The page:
Good coffee was available in the UK and US in the 90s already, because of the Italian influence, perhaps. In the London and US bar scene then, everyone needed to know how to make the espresso martini.
How does this influence the way we drink today? Post 2010, coffee has blown up around the world, including in India. And today, every coffee guy here – even with all the ‘going vocal for local’ coffee varieties, cold brewing, and other technical nerdy stuff – wants to make a good espresso martini.
The Breakfast Martini
It’s the 90s. The whole club drinking culture has picked up in a big way. It is one of the best decades; the world has opened up, people are out there and entertaining themselves.
During this time, there was an Italian bartender in London, Salvatore Calabrese. In 1996, he invented a martini with a little orange marmalade in it. It was super simple, yet super fashionable. The V-shaped glass had gained prominence, and anything slightly delicate that went into the glass was called a martini. The magical use of marmalade made this martini the stuff of legend. This was the Breakfast Martini, the drink with which Calabrese became a hero in the world of bartending.
This cocktail made us realise that drinks need not be relegated to the evening. With the Breakfast Martini, bartenders also found that they could use ordinary condiments to make extraordinary drinks. Who would have thought that a jam could go into a drink? Everyone looked at The Breakfast Martini and thought, “Why the fuck did I not think of this?!”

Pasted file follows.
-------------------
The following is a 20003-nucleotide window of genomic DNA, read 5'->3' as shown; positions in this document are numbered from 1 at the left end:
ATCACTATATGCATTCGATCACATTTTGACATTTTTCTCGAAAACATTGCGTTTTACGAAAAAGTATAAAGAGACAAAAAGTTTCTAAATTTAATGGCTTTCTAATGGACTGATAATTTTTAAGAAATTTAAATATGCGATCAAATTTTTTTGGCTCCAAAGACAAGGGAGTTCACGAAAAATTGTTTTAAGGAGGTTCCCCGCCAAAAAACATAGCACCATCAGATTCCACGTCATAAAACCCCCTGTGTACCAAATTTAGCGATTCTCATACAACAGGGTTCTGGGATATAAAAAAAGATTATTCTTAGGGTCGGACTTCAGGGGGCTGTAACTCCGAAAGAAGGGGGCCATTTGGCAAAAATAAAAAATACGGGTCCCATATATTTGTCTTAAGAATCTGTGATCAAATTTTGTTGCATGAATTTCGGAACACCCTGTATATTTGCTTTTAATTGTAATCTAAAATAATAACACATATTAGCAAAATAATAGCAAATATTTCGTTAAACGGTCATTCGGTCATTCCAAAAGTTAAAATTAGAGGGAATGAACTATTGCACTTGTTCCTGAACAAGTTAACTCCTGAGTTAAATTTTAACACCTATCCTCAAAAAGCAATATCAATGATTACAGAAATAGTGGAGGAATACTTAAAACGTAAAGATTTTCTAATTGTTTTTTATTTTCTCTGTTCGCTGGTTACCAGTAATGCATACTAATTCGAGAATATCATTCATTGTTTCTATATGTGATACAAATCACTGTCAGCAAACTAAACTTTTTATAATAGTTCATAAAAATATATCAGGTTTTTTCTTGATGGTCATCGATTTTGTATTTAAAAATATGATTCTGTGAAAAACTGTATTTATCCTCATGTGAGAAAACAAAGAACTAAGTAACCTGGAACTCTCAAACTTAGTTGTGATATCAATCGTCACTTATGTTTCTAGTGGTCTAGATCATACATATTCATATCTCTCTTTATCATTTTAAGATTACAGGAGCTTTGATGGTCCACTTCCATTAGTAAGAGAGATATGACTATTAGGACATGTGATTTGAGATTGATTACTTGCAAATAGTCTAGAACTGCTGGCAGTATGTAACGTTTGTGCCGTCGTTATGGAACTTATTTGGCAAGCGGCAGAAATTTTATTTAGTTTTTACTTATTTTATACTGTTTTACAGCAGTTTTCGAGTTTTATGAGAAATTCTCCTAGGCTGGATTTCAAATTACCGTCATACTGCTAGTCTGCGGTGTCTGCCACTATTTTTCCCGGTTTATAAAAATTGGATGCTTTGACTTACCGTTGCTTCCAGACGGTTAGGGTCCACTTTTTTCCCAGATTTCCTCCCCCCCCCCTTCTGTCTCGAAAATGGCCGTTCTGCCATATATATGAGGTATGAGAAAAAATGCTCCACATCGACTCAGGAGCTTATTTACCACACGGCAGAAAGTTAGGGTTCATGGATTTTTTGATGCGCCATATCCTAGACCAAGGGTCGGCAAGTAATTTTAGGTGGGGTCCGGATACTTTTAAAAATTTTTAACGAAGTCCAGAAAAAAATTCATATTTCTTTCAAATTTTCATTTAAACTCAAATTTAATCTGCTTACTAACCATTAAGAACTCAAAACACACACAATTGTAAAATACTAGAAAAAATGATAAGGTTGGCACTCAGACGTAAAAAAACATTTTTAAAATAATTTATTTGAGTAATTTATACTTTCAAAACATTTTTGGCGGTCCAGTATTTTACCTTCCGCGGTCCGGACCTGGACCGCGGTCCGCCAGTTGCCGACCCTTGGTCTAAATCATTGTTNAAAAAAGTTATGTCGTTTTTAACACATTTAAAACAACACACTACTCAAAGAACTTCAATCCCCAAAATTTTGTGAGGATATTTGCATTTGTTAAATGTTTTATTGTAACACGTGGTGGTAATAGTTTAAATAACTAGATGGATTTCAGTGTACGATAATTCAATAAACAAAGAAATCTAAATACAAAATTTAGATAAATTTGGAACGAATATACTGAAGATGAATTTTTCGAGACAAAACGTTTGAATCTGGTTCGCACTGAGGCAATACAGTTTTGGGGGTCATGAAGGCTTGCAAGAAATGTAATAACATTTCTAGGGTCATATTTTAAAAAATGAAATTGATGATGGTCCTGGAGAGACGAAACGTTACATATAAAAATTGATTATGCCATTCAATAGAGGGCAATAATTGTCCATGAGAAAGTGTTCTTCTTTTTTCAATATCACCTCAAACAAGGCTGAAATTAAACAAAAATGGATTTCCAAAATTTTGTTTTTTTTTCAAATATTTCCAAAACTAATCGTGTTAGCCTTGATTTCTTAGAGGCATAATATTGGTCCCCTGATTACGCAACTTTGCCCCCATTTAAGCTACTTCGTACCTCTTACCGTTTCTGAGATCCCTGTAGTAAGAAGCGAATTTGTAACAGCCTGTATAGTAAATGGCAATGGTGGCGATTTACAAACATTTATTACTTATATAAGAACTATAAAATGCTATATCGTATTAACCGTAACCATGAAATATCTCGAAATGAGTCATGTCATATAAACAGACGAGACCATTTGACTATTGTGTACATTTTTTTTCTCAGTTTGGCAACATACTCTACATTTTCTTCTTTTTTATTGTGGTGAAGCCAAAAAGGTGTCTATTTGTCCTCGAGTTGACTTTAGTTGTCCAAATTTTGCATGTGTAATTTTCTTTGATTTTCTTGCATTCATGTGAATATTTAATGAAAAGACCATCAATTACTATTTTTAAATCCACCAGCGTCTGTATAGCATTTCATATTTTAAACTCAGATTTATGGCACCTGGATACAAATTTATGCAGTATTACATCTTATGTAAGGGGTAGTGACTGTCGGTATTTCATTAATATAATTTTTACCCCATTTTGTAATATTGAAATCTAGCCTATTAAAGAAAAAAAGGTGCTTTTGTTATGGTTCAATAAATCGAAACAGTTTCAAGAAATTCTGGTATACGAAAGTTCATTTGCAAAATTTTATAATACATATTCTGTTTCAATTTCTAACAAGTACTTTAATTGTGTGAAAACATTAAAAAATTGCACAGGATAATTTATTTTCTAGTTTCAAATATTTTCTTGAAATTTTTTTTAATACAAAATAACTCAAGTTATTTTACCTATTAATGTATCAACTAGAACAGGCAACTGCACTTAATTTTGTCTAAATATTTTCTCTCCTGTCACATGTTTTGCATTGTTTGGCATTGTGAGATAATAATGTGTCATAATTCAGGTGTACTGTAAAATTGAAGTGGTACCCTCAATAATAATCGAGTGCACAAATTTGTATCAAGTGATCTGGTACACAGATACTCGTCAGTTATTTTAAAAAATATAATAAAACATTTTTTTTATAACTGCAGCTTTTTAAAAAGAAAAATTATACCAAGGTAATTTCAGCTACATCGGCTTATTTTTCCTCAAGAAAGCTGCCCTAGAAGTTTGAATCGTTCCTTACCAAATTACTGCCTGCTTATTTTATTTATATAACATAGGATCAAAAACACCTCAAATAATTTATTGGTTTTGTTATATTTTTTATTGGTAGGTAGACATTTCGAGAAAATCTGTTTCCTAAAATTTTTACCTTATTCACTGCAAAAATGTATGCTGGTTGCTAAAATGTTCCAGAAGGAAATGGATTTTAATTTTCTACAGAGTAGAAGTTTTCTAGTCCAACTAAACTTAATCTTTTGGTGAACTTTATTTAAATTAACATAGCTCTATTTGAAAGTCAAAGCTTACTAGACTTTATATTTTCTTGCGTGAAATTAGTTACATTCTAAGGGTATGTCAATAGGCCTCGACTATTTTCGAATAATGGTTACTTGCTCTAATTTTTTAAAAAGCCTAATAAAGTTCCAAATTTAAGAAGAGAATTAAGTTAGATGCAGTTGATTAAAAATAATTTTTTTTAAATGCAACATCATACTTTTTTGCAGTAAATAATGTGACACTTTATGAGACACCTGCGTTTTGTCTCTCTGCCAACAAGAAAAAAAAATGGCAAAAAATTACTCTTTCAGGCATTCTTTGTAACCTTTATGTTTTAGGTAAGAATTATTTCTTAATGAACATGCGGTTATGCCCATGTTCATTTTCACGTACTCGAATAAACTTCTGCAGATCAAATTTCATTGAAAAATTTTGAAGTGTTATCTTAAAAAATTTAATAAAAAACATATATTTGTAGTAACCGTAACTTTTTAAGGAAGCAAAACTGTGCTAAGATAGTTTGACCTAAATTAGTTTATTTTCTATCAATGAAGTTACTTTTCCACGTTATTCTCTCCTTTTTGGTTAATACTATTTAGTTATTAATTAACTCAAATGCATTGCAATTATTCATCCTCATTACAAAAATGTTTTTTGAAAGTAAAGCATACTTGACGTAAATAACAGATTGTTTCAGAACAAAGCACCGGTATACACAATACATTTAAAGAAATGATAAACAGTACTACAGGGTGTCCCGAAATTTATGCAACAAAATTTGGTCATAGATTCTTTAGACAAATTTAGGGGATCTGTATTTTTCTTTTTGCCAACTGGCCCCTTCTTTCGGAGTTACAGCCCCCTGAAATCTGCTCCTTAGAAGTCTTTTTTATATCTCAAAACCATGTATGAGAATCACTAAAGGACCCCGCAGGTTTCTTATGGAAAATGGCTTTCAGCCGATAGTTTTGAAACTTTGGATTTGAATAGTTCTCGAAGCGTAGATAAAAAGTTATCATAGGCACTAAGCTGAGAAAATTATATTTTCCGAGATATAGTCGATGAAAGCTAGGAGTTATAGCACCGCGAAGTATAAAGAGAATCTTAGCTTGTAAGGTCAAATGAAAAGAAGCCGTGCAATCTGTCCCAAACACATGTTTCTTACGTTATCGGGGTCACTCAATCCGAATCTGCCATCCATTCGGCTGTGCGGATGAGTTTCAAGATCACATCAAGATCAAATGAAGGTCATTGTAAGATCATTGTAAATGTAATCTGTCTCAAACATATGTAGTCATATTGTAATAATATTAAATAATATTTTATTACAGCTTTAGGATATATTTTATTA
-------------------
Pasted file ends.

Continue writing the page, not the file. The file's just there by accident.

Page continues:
The Breakfast Martini also has that weird name – these are two words that should not ideally go together, and showed us how nomenclature can make cocktails fun. Even today, we bartenders use pop culture references and metaphors to name drinks. And it all started with The Breakfast Martini.
The flamed orange peel of the Cosmopolitan
A lot of us now look down on the Cosmopolitan, but it changed the way we drank in the 90s. In that decade, women knew what they liked. The Cosmopolitan was pink, it came in a martini glass; Madonna drank it.
Here’s the story behind it. Between 1988 and 1998, a gentleman called Dale DeGroff, known today as The Cocktail King, was running a bar called The Rainbow Room in NYC. It’s where all the movie stars went. It was here that DeGroff improved on a drink by a bartender called Toby Coccini.
This drink was the Cosmopolitan, and it was DeGroff who, by adding the flamed orange peel, ignited the imagination of many bartenders. It led to how we use citrus oils now. Us bartenders joke that if you want a girl’s number, this is the trick you want to know.